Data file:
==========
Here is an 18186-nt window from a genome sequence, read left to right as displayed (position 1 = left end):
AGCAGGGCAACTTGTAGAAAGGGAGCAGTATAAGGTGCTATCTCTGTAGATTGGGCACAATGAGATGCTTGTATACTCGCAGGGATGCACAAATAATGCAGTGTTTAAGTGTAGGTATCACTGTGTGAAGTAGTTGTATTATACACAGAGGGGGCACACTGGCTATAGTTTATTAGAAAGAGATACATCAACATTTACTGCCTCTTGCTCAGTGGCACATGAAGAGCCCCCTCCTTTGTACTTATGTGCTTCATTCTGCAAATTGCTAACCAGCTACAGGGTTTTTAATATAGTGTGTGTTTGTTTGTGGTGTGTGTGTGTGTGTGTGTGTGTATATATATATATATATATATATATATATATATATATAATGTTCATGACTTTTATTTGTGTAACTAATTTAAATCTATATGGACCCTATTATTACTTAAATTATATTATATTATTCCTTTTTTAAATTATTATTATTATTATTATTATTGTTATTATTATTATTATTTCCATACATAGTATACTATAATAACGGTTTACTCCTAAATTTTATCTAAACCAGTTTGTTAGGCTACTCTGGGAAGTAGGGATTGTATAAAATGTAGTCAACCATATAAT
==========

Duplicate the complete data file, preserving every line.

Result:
Here is an 18186-nt window from a genome sequence, read left to right as displayed (position 1 = left end):
AGCAGGGCAACTTGTAGAAAGGGAGCAGTATAAGGTGCTATCTCTGTAGATTGGGCACAATGAGATGCTTGTATACTCGCAGGGATGCACAAATAATGCAGTGTTTAAGTGTAGGTATCACTGTGTGAAGTAGTTGTATTATACACAGAGGGGGCACACTGGCTATAGTTTATTAGAAAGAGATACATCAACATTTACTGCCTCTTGCTCAGTGGCACATGAAGAGCCCCCTCCTTTGTACTTATGTGCTTCATTCTGCAAATTGCTAACCAGCTACAGGGTTTTTAATATAGTGTGTGTTTGTTTGTGGTGTGTGTGTGTGTGTGTGTGTGTATATATATATATATATATATATATATATATATATATAATGTTCATGACTTTTATTTGTGTAACTAATTTAAATCTATATGGACCCTATTATTACTTAAATTATATTATATTATTCCTTTTTTAAATTATTATTATTATTATTATTATTGTTATTATTATTATTATTTCCATACATAGTATACTATAATAACGGTTTACTCCTAAATTTTATCTAAACCAGTTTGTTAGGCTACTCTGGGAAGTAGGGATTGTATAAAATGTAGTCAACCATATAAT